09 Jun WTN exclusive interview with Tom Still, Wisconsin Technology Council
Editor’s note: Recently the Wisconsin Technology Network sat down with Tom Still, the president of the Wisconsin Technology Council, to discuss the basic tenants and initiatives Still and others are putting forth to help Wisconsin’s technology space grow. This is the first portion of a two-part series exploring the technological challenges Wisconsin faces and how the Wisconsin Technology Council is working to overcome them.
Wisconsin Technology Network: Could you describe the fundamentals of the
Wisconsin Technology Council? What is its purpose? What are the services it provides?
Tom Still: The Wisconsin Technology Council is a science and technology advisor to the governor and the legislature. It’s not that old of an organization; it was created in the fall of 1999, in the budget that passed that year. It was one of the few things in that budget that was passed with bipartisan acclaim. The governor and the legislature at the time had taken a look around the nation and seen that there were other states, other regions that had come together to create similar kinds of bodies, whether they were called tech councils or something else, and Wisconsin was lacking in that.
There had been past efforts. If you go back to the 1980s, there was an effort in Wisconsin called the Wisconsin for Research and it was an effort to try to enhance tech transfer. It was around for a while but then it went away. There was a Governor’s Science and Technology Advisory Board in the early ’90s that was around for a few years and then it passed on. But people recognize the continuing need to have some kind of umbrella organization to help speak with one voice, if possible, for technology in Wisconsin. So the Tech Council was born in that fall of ’99. It didn’t really get up and running until the spring of ’01, and that’s after the articles of incorporation were done and the bylaws and a variety of things – there was some initial fundraising for it – and that’s when it really was launched. The first president was Dick Leazer, the retired director of WARF … [It was] a short-time thing for him, just to get it up and running. I became president in August of ’02 and have been in that role since.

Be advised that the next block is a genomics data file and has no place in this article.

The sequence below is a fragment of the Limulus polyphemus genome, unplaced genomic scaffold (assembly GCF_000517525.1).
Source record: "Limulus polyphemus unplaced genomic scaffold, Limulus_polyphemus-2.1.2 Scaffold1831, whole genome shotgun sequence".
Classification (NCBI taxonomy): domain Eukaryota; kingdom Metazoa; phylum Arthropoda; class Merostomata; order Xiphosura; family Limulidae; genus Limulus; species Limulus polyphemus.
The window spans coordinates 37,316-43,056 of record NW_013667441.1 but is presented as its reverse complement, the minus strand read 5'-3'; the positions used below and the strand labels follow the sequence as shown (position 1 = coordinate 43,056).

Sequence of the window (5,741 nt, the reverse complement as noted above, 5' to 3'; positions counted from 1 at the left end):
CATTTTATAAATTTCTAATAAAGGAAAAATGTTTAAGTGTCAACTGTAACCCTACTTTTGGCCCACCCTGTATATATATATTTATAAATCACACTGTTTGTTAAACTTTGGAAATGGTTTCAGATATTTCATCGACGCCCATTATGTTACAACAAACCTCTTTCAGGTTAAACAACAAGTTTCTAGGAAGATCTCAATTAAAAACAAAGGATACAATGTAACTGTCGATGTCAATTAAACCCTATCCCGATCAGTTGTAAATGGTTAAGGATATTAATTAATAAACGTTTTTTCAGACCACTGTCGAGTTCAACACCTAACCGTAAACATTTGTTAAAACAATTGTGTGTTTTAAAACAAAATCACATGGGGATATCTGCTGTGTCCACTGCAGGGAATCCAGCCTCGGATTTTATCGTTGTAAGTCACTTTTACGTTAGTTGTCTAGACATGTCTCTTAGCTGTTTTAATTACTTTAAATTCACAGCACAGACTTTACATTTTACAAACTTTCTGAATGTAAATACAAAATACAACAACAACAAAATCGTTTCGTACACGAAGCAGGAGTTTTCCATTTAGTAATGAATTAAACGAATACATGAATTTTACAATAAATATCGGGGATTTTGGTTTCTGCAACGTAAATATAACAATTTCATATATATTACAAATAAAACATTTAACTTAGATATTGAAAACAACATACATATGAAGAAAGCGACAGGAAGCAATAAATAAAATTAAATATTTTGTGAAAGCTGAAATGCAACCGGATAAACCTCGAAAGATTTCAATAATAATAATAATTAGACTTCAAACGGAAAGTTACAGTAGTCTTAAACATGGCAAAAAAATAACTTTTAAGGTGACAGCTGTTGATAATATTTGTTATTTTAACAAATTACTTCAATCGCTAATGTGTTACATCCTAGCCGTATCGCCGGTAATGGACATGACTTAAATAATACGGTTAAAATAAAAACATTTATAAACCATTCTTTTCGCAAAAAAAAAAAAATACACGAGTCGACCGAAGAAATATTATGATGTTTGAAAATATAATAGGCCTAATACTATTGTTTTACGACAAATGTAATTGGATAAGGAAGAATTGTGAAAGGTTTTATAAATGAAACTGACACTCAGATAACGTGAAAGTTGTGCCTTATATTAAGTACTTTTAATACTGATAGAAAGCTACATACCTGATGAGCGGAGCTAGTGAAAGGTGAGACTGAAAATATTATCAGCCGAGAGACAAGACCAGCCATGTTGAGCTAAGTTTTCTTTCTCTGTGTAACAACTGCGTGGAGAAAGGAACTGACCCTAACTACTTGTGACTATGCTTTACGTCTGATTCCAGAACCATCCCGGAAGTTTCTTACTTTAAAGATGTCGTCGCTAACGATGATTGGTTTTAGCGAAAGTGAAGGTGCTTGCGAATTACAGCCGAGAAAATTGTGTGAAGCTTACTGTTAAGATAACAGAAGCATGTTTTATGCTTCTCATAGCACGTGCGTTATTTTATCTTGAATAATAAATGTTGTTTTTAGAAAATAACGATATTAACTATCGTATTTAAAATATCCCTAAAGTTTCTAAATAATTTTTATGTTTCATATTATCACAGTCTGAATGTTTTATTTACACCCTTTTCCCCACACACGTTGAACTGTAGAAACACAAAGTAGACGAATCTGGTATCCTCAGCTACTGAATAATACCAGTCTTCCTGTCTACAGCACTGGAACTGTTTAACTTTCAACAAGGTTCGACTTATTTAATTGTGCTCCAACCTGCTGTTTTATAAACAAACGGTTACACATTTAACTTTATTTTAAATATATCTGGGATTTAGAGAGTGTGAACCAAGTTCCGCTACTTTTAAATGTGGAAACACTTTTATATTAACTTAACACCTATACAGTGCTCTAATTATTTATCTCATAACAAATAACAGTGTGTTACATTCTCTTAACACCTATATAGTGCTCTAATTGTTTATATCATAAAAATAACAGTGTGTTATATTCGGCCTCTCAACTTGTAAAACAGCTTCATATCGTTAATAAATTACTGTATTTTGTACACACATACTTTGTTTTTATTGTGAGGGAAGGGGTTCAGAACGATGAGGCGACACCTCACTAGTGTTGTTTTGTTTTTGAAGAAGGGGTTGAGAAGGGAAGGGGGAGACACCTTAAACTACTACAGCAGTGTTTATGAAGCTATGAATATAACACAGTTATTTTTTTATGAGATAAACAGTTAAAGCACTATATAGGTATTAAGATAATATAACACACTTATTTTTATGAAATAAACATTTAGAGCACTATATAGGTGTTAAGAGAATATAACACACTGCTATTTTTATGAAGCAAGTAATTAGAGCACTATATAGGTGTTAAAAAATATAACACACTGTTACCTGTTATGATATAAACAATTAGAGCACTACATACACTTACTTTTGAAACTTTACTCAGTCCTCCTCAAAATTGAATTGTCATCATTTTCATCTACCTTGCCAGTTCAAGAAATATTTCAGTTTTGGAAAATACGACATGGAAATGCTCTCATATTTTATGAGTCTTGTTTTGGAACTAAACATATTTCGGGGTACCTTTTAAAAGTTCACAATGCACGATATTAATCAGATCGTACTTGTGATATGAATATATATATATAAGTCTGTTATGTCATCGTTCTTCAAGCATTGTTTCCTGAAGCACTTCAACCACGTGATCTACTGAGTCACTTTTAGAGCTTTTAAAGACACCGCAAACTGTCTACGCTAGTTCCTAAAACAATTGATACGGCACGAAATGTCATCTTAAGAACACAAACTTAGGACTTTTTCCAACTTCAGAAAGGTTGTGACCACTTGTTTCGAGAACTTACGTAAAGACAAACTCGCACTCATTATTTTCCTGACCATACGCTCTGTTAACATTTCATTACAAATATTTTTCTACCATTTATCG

The Tech Council operates in three areas. First is policy. That’s the statuary role that we have. It’s actually written in state law that this council help supply policy advice to the governor and the legislature and to others – the UW System, tech colleges, wherever we can try to be of help in terms of reasons to cross those lines that’s what we try to do.
And we’ve fulfilled the policy part in a lot of different ways. The Vision 2020 report, was first published in the fall of ’02 and then again in the fall of ’03. We published a white paper in the summer of ’03 that really was more specific and drilled down into some the thoughts that were contained in [Vision 2020] in terms asking the legislature and the governor to do some specific things around investment capital, human capital, the infrastructure in the state. So those are some of the things we’ve done in the policy area.
We have an economic development role; that is fulfilled in a lot of ways. …The Wisconsin Entrepreneurs’ Conference, that’s one, where we really try to provide a lot of how-to information for entrepreneurs in all stages and takes on what they’re doing. The Wisconsin Life Sciences and Venture Conference, which this year will be held Nov. 16 and 17 in Madison. The Governor’s Business Plan Contest … we set out to do three things there. One was to provide an avenue through which entrepreneurs could bring their ideas forward and actually work on them. We’ve heard from so many of these contestants that “This is what I needed to get organized! And to sit down, and get this out of my desk drawer and move ahead.” That was one thing.